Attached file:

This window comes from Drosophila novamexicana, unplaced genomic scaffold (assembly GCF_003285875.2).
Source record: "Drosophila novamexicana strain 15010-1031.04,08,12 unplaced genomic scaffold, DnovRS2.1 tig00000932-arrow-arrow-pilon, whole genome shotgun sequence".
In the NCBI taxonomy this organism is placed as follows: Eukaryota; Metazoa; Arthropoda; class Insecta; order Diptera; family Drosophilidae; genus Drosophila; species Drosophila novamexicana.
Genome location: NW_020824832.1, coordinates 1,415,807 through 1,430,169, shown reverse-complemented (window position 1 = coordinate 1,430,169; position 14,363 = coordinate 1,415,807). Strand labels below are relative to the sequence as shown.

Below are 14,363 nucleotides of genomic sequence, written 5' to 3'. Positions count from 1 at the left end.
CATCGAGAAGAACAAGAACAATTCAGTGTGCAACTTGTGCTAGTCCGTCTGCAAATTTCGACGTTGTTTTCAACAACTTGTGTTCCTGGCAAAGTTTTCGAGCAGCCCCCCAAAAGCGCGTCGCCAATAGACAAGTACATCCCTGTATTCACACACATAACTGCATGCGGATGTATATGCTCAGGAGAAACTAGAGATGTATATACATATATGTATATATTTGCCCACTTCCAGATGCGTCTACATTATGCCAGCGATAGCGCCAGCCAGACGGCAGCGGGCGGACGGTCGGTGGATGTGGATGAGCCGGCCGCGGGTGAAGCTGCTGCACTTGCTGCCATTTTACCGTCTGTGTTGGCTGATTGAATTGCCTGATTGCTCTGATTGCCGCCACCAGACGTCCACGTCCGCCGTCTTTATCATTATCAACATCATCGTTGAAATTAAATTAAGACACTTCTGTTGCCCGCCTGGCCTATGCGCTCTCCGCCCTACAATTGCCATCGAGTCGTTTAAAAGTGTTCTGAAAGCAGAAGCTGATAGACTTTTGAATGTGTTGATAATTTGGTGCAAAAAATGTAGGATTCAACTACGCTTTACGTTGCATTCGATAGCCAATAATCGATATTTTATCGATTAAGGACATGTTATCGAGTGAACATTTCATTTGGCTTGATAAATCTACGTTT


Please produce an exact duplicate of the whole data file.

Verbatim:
This window comes from Drosophila novamexicana, unplaced genomic scaffold (assembly GCF_003285875.2).
Source record: "Drosophila novamexicana strain 15010-1031.04,08,12 unplaced genomic scaffold, DnovRS2.1 tig00000932-arrow-arrow-pilon, whole genome shotgun sequence".
In the NCBI taxonomy this organism is placed as follows: Eukaryota; Metazoa; Arthropoda; class Insecta; order Diptera; family Drosophilidae; genus Drosophila; species Drosophila novamexicana.
Genome location: NW_020824832.1, coordinates 1,415,807 through 1,430,169, shown reverse-complemented (window position 1 = coordinate 1,430,169; position 14,363 = coordinate 1,415,807). Strand labels below are relative to the sequence as shown.

Below are 14,363 nucleotides of genomic sequence, written 5' to 3'. Positions count from 1 at the left end.
CATCGAGAAGAACAAGAACAATTCAGTGTGCAACTTGTGCTAGTCCGTCTGCAAATTTCGACGTTGTTTTCAACAACTTGTGTTCCTGGCAAAGTTTTCGAGCAGCCCCCCAAAAGCGCGTCGCCAATAGACAAGTACATCCCTGTATTCACACACATAACTGCATGCGGATGTATATGCTCAGGAGAAACTAGAGATGTATATACATATATGTATATATTTGCCCACTTCCAGATGCGTCTACATTATGCCAGCGATAGCGCCAGCCAGACGGCAGCGGGCGGACGGTCGGTGGATGTGGATGAGCCGGCCGCGGGTGAAGCTGCTGCACTTGCTGCCATTTTACCGTCTGTGTTGGCTGATTGAATTGCCTGATTGCTCTGATTGCCGCCACCAGACGTCCACGTCCGCCGTCTTTATCATTATCAACATCATCGTTGAAATTAAATTAAGACACTTCTGTTGCCCGCCTGGCCTATGCGCTCTCCGCCCTACAATTGCCATCGAGTCGTTTAAAAGTGTTCTGAAAGCAGAAGCTGATAGACTTTTGAATGTGTTGATAATTTGGTGCAAAAAATGTAGGATTCAACTACGCTTTACGTTGCATTCGATAGCCAATAATCGATATTTTATCGATTAAGGACATGTTATCGAGTGAACATTTCATTTGGCTTGATAAATCTACGTTT